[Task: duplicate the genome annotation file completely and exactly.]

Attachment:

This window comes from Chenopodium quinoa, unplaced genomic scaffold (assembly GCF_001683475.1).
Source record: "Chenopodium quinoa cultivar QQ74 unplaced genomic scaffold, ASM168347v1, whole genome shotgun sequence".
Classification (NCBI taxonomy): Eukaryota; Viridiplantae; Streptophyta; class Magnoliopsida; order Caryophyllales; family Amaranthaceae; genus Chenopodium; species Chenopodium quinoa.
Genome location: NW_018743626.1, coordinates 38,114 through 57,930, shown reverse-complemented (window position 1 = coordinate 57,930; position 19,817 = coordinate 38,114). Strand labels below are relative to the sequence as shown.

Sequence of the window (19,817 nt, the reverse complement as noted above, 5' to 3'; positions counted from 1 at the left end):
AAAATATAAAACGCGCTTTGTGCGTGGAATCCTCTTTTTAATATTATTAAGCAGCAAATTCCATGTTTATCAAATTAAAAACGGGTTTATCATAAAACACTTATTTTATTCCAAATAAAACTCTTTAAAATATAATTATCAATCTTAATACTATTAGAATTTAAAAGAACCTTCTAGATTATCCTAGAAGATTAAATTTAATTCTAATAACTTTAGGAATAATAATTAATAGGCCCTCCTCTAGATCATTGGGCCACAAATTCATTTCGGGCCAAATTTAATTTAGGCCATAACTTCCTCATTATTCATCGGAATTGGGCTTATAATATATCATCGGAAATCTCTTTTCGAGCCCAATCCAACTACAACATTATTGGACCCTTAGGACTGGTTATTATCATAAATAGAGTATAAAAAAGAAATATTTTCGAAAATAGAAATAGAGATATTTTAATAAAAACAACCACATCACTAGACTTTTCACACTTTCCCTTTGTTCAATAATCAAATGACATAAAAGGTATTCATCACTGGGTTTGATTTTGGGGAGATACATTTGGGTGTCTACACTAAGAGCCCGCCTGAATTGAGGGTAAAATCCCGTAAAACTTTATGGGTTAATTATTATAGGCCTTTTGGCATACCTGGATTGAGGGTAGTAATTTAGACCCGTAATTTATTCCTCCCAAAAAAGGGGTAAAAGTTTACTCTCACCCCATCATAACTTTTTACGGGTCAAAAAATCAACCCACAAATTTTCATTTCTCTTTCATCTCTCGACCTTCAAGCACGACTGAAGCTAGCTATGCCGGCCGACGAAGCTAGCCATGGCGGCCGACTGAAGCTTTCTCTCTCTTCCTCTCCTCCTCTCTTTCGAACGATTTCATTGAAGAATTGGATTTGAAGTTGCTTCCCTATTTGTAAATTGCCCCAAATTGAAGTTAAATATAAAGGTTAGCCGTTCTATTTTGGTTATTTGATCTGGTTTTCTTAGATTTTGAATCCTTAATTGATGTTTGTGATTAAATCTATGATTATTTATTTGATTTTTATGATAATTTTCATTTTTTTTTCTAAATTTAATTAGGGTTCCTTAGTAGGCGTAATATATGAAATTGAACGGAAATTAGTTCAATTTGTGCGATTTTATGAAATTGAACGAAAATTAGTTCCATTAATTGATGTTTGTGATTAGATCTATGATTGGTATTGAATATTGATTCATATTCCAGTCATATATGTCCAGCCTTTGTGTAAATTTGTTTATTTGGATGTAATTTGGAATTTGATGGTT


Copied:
This window comes from Chenopodium quinoa, unplaced genomic scaffold (assembly GCF_001683475.1).
Source record: "Chenopodium quinoa cultivar QQ74 unplaced genomic scaffold, ASM168347v1, whole genome shotgun sequence".
Classification (NCBI taxonomy): Eukaryota; Viridiplantae; Streptophyta; class Magnoliopsida; order Caryophyllales; family Amaranthaceae; genus Chenopodium; species Chenopodium quinoa.
Genome location: NW_018743626.1, coordinates 38,114 through 57,930, shown reverse-complemented (window position 1 = coordinate 57,930; position 19,817 = coordinate 38,114). Strand labels below are relative to the sequence as shown.

Sequence of the window (19,817 nt, the reverse complement as noted above, 5' to 3'; positions counted from 1 at the left end):
AAAATATAAAACGCGCTTTGTGCGTGGAATCCTCTTTTTAATATTATTAAGCAGCAAATTCCATGTTTATCAAATTAAAAACGGGTTTATCATAAAACACTTATTTTATTCCAAATAAAACTCTTTAAAATATAATTATCAATCTTAATACTATTAGAATTTAAAAGAACCTTCTAGATTATCCTAGAAGATTAAATTTAATTCTAATAACTTTAGGAATAATAATTAATAGGCCCTCCTCTAGATCATTGGGCCACAAATTCATTTCGGGCCAAATTTAATTTAGGCCATAACTTCCTCATTATTCATCGGAATTGGGCTTATAATATATCATCGGAAATCTCTTTTCGAGCCCAATCCAACTACAACATTATTGGACCCTTAGGACTGGTTATTATCATAAATAGAGTATAAAAAAGAAATATTTTCGAAAATAGAAATAGAGATATTTTAATAAAAACAACCACATCACTAGACTTTTCACACTTTCCCTTTGTTCAATAATCAAATGACATAAAAGGTATTCATCACTGGGTTTGATTTTGGGGAGATACATTTGGGTGTCTACACTAAGAGCCCGCCTGAATTGAGGGTAAAATCCCGTAAAACTTTATGGGTTAATTATTATAGGCCTTTTGGCATACCTGGATTGAGGGTAGTAATTTAGACCCGTAATTTATTCCTCCCAAAAAAGGGGTAAAAGTTTACTCTCACCCCATCATAACTTTTTACGGGTCAAAAAATCAACCCACAAATTTTCATTTCTCTTTCATCTCTCGACCTTCAAGCACGACTGAAGCTAGCTATGCCGGCCGACGAAGCTAGCCATGGCGGCCGACTGAAGCTTTCTCTCTCTTCCTCTCCTCCTCTCTTTCGAACGATTTCATTGAAGAATTGGATTTGAAGTTGCTTCCCTATTTGTAAATTGCCCCAAATTGAAGTTAAATATAAAGGTTAGCCGTTCTATTTTGGTTATTTGATCTGGTTTTCTTAGATTTTGAATCCTTAATTGATGTTTGTGATTAAATCTATGATTATTTATTTGATTTTTATGATAATTTTCATTTTTTTTTCTAAATTTAATTAGGGTTCCTTAGTAGGCGTAATATATGAAATTGAACGGAAATTAGTTCAATTTGTGCGATTTTATGAAATTGAACGAAAATTAGTTCCATTAATTGATGTTTGTGATTAGATCTATGATTGGTATTGAATATTGATTCATATTCCAGTCATATATGTCCAGCCTTTGTGTAAATTTGTTTATTTGGATGTAATTTGGAATTTGATGGTT